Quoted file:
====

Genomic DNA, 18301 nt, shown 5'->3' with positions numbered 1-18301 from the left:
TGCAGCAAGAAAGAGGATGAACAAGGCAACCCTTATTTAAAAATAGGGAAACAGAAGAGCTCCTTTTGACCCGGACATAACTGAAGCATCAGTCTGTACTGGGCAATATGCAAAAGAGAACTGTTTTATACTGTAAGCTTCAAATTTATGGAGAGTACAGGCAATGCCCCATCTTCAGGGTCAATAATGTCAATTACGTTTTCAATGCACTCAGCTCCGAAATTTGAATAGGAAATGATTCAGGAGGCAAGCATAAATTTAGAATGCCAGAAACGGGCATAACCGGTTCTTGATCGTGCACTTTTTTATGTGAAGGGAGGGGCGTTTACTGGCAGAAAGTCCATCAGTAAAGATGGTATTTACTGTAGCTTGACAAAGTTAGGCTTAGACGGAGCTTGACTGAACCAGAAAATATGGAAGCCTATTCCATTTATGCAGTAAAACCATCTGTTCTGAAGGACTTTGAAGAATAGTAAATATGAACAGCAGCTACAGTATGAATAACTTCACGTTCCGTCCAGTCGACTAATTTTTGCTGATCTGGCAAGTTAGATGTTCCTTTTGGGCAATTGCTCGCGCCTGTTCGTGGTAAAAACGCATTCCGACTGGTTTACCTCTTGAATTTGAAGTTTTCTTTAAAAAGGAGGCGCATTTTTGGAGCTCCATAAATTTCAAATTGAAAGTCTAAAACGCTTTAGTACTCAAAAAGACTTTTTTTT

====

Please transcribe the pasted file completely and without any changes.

Genomic DNA, 18301 nt, shown 5'->3' with positions numbered 1-18301 from the left:
TGCAGCAAGAAAGAGGATGAACAAGGCAACCCTTATTTAAAAATAGGGAAACAGAAGAGCTCCTTTTGACCCGGACATAACTGAAGCATCAGTCTGTACTGGGCAATATGCAAAAGAGAACTGTTTTATACTGTAAGCTTCAAATTTATGGAGAGTACAGGCAATGCCCCATCTTCAGGGTCAATAATGTCAATTACGTTTTCAATGCACTCAGCTCCGAAATTTGAATAGGAAATGATTCAGGAGGCAAGCATAAATTTAGAATGCCAGAAACGGGCATAACCGGTTCTTGATCGTGCACTTTTTTATGTGAAGGGAGGGGCGTTTACTGGCAGAAAGTCCATCAGTAAAGATGGTATTTACTGTAGCTTGACAAAGTTAGGCTTAGACGGAGCTTGACTGAACCAGAAAATATGGAAGCCTATTCCATTTATGCAGTAAAACCATCTGTTCTGAAGGACTTTGAAGAATAGTAAATATGAACAGCAGCTACAGTATGAATAACTTCACGTTCCGTCCAGTCGACTAATTTTTGCTGATCTGGCAAGTTAGATGTTCCTTTTGGGCAATTGCTCGCGCCTGTTCGTGGTAAAAACGCATTCCGACTGGTTTACCTCTTGAATTTGAAGTTTTCTTTAAAAAGGAGGCGCATTTTTGGAGCTCCATAAATTTCAAATTGAAAGTCTAAAACGCTTTAGTACTCAAAAAGACTTTTTTTT